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June 1974

Central Nervous System Intoxication From Mercurous Chloride Laxatives: Quantitative, Histochemical, and Ultrastructural Studies

Author Affiliations

Baltimore; Chamblee, Ga
From the departments of neurology (Dr. Davis), medicine (Dr. Wands), pathology (Dr. Weiss), and neuropathology (Dr. Price), the Johns Hopkins University School of Medicine, Baltimore, and the Bioeffects Branch, US Environmental Protection Agency, Chamblee, Ga (Mr. Girling).

Arch Neurol. 1974;30(6):428-431. doi:10.1001/archneur.1974.00490360004002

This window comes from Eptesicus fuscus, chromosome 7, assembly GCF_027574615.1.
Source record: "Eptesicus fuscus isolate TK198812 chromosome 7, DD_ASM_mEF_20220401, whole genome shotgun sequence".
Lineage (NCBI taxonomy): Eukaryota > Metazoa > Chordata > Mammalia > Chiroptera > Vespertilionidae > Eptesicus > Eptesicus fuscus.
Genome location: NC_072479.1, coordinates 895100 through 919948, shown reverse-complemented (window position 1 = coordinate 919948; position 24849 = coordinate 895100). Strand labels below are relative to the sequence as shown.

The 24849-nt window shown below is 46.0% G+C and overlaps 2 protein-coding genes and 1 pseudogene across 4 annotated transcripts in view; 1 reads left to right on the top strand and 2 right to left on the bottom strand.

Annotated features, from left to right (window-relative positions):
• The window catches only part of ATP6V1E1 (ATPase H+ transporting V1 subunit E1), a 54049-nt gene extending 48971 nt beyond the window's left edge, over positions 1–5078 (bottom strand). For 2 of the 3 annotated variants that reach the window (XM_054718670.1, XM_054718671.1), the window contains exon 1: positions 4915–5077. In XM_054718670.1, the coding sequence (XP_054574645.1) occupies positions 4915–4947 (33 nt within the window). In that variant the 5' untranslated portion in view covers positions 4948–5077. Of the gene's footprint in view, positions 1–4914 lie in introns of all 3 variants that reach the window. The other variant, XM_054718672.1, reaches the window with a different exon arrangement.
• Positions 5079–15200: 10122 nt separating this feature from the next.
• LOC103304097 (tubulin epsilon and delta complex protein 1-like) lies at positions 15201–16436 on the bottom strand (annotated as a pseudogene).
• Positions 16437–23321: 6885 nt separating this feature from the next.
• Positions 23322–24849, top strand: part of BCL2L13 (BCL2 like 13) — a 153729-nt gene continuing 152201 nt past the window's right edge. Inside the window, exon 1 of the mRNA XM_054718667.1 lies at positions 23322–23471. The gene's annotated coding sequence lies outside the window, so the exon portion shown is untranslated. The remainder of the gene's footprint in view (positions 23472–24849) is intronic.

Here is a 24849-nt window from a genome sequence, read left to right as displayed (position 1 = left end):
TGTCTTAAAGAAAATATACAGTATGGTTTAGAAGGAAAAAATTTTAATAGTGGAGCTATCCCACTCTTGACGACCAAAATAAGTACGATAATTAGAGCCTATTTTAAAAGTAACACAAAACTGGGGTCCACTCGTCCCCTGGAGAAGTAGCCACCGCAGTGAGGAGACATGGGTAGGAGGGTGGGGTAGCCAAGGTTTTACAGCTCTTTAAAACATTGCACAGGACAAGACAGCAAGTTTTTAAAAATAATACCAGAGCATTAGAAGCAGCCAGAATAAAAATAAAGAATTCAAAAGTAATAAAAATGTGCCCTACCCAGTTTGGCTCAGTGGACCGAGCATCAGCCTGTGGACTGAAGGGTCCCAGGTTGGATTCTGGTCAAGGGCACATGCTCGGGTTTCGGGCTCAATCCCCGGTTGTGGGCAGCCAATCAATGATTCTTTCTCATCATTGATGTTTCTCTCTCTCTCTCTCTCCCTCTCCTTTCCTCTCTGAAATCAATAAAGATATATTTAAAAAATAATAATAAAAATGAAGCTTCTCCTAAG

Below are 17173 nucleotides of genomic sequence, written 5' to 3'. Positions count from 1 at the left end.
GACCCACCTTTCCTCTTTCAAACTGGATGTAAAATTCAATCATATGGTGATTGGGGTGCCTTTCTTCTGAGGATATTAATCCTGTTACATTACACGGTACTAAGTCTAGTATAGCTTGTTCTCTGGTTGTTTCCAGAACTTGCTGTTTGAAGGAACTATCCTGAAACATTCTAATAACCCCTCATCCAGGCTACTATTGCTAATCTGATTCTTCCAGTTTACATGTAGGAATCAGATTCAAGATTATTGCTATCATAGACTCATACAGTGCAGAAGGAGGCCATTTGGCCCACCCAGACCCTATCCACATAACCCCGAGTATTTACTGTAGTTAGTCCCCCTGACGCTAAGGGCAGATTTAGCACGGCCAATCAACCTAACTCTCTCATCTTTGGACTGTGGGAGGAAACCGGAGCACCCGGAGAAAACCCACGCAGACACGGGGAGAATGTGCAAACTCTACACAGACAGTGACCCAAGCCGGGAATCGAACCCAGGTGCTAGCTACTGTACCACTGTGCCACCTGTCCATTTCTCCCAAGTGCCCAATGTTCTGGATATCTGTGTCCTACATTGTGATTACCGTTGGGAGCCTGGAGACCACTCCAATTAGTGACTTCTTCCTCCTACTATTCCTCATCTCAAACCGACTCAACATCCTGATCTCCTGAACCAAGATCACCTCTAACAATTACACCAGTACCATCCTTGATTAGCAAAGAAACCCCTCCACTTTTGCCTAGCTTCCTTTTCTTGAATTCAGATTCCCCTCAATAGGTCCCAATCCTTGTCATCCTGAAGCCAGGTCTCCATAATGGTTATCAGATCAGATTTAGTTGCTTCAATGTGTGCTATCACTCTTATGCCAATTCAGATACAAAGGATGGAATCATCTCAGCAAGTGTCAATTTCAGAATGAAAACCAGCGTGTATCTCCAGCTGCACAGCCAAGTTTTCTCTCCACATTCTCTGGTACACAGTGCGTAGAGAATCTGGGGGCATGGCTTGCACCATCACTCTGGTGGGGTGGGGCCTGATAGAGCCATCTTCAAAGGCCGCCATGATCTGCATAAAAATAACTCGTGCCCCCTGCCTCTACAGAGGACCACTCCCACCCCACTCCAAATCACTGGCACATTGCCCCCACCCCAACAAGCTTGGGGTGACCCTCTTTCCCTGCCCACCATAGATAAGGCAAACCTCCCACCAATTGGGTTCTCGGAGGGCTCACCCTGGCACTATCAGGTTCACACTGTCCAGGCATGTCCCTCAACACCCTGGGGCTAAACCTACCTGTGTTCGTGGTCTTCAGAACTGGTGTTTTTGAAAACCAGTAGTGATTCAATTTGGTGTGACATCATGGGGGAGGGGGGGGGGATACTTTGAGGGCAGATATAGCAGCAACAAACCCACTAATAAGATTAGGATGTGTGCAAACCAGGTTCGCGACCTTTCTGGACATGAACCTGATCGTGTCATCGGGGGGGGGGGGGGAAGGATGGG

Two patients developed dementia, erethism, colitis, and renal failure following the chronic ingestion of a laxative containing calomel (mercurous chloride). Brains of both patients were small and showed loss of cerebellar granular cells. Histochemical stains demonstrated mercury granules within the cytoplasm of neurons, particularly those of the inferior olive and dentate nucleus, and in the choroid plexus. Electron microscopy showed ultradense particles in the basement membrane of the choroid plexus; these were similar to but smaller than those in the kidney that electron diffraction analysis showed to be β-mercuric sulfide. Tissue mercury levels were elevated in both cases. In patient 1, the kidney level was 421μg/gm, and levels from 21 areas within the brain ranged from 105μg to 0.13μg/gm. Highest levels were in the inferior olive, red nucleus, and choroid plexus.

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